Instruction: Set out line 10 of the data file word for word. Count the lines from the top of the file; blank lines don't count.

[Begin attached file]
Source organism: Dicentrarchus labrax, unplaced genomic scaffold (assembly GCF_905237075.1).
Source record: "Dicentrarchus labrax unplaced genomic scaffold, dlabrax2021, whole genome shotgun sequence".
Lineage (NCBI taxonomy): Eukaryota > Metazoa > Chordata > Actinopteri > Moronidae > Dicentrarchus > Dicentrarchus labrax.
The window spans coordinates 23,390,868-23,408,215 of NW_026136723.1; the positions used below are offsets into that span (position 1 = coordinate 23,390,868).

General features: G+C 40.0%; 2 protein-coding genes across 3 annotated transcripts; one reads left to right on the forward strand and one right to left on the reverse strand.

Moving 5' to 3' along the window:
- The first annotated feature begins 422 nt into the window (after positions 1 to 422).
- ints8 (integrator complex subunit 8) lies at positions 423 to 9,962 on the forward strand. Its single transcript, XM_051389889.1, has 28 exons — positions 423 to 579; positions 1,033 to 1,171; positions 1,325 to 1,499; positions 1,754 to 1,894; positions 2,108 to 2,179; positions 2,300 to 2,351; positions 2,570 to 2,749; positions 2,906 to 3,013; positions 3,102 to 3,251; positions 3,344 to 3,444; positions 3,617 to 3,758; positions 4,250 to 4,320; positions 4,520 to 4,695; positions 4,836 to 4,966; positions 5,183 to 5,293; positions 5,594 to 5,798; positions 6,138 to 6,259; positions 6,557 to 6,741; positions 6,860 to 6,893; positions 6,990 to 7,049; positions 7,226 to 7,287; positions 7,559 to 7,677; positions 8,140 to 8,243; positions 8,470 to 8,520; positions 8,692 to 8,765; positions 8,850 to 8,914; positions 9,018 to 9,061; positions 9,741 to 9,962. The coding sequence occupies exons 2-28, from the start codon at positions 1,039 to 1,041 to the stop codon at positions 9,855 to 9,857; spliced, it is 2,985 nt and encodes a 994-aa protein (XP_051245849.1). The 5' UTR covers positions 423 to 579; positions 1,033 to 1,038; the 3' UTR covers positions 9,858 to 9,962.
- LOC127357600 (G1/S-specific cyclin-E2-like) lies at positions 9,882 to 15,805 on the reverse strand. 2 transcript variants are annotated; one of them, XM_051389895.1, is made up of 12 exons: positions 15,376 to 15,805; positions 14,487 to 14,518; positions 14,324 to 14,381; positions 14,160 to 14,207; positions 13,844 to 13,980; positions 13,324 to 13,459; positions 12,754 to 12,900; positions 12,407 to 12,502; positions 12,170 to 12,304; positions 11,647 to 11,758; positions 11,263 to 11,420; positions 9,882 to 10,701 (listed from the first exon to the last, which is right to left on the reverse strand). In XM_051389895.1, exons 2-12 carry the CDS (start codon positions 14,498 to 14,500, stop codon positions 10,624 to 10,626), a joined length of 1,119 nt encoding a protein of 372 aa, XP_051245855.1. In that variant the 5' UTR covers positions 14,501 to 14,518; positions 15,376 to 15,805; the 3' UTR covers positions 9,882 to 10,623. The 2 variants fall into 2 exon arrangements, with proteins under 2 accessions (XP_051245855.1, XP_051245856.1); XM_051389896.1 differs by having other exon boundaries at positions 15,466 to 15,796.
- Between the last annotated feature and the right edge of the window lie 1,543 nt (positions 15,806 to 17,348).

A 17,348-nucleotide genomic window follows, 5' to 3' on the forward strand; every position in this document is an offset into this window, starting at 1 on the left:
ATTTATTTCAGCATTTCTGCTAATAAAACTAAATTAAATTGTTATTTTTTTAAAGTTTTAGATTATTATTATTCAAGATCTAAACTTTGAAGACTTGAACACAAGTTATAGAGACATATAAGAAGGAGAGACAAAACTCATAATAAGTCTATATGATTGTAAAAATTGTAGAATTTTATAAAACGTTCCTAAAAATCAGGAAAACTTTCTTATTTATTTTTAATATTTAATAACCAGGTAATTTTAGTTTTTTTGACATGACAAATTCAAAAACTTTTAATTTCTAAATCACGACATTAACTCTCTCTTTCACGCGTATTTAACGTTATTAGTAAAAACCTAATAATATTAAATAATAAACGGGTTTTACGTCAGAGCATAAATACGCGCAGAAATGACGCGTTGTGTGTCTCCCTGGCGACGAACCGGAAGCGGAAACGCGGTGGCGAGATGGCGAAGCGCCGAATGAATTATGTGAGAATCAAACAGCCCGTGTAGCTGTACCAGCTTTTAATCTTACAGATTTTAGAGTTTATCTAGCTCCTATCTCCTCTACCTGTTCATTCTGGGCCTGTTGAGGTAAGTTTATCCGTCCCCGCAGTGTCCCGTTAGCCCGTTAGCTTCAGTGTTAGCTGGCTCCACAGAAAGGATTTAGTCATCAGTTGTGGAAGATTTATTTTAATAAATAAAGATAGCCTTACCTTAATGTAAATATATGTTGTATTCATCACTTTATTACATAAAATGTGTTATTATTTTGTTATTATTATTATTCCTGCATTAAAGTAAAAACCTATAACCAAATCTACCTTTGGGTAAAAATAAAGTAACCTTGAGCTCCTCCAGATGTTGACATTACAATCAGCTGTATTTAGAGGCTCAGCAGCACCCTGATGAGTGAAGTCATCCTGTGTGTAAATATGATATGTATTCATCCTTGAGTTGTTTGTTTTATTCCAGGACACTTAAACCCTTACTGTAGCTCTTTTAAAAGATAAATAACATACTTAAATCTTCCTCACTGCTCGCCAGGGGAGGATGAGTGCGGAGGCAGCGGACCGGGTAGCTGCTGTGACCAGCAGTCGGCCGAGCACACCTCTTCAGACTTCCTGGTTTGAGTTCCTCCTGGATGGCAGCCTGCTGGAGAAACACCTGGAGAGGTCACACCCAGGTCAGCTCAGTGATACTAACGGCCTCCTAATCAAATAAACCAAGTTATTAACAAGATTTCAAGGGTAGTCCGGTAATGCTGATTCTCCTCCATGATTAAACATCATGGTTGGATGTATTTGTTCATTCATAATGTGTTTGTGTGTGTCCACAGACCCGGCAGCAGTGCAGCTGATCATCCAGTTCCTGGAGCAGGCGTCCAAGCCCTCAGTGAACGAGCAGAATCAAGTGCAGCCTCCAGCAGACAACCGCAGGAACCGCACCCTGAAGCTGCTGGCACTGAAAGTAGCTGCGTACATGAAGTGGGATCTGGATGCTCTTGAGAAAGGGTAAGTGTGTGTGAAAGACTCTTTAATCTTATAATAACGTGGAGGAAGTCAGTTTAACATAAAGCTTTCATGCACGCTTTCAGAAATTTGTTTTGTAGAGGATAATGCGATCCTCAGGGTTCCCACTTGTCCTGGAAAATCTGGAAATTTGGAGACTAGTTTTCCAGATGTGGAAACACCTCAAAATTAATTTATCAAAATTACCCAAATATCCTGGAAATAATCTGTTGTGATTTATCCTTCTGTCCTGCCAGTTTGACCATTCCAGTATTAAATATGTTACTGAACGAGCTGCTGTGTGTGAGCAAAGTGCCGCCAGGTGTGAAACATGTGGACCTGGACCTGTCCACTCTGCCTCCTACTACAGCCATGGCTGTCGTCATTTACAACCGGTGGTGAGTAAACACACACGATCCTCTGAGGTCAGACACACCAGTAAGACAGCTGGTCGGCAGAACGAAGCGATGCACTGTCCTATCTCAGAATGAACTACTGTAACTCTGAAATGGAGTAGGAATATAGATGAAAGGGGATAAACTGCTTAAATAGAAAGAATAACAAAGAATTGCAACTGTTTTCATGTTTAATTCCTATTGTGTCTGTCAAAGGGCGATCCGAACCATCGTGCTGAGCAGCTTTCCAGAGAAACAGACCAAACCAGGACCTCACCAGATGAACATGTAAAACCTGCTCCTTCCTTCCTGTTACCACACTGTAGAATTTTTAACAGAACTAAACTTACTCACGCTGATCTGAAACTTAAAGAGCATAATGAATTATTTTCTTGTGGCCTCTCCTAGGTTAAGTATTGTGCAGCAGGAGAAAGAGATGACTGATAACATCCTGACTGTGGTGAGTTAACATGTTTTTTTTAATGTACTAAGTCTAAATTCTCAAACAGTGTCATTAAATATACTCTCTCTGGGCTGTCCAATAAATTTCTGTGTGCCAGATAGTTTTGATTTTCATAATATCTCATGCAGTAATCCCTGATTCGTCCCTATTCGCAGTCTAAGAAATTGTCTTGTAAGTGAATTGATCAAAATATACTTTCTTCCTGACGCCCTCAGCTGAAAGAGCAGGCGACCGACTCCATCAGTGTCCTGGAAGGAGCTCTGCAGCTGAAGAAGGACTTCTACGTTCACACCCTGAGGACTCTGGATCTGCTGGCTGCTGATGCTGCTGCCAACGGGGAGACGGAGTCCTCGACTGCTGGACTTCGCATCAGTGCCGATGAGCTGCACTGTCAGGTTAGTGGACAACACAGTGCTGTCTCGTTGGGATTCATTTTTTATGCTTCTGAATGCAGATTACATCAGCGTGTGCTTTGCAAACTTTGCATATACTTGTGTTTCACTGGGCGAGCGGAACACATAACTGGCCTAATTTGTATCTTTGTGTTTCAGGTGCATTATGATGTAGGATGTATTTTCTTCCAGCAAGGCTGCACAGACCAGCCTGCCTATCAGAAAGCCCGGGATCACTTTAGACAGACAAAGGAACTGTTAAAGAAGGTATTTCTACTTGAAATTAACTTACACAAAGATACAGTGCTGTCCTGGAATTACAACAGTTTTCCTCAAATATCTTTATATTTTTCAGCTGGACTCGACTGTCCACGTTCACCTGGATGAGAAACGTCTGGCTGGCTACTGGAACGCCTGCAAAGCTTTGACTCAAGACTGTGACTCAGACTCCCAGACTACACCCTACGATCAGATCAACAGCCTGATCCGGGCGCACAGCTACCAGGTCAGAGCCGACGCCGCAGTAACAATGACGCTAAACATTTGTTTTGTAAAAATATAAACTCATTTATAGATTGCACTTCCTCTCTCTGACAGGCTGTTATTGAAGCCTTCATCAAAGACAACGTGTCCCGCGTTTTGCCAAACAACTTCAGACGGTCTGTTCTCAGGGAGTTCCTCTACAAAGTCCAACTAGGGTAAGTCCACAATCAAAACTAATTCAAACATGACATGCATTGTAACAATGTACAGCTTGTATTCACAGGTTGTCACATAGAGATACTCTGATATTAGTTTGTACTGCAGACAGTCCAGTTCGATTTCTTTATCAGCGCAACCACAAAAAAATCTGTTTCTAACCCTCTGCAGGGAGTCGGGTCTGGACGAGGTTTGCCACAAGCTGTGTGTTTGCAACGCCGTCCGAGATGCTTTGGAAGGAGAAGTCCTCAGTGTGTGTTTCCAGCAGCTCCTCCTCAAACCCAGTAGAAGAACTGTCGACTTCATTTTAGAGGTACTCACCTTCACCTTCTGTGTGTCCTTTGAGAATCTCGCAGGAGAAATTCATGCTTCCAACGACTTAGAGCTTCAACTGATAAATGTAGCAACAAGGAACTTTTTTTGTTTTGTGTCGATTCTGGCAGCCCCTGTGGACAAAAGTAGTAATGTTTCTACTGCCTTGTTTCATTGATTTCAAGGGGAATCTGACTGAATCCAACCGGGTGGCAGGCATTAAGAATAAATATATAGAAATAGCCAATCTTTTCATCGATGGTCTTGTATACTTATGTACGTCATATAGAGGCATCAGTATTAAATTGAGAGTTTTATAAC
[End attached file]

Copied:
- Between the last annotated feature and the right edge of the window lie 1,543 nt (positions 15,806 to 17,348).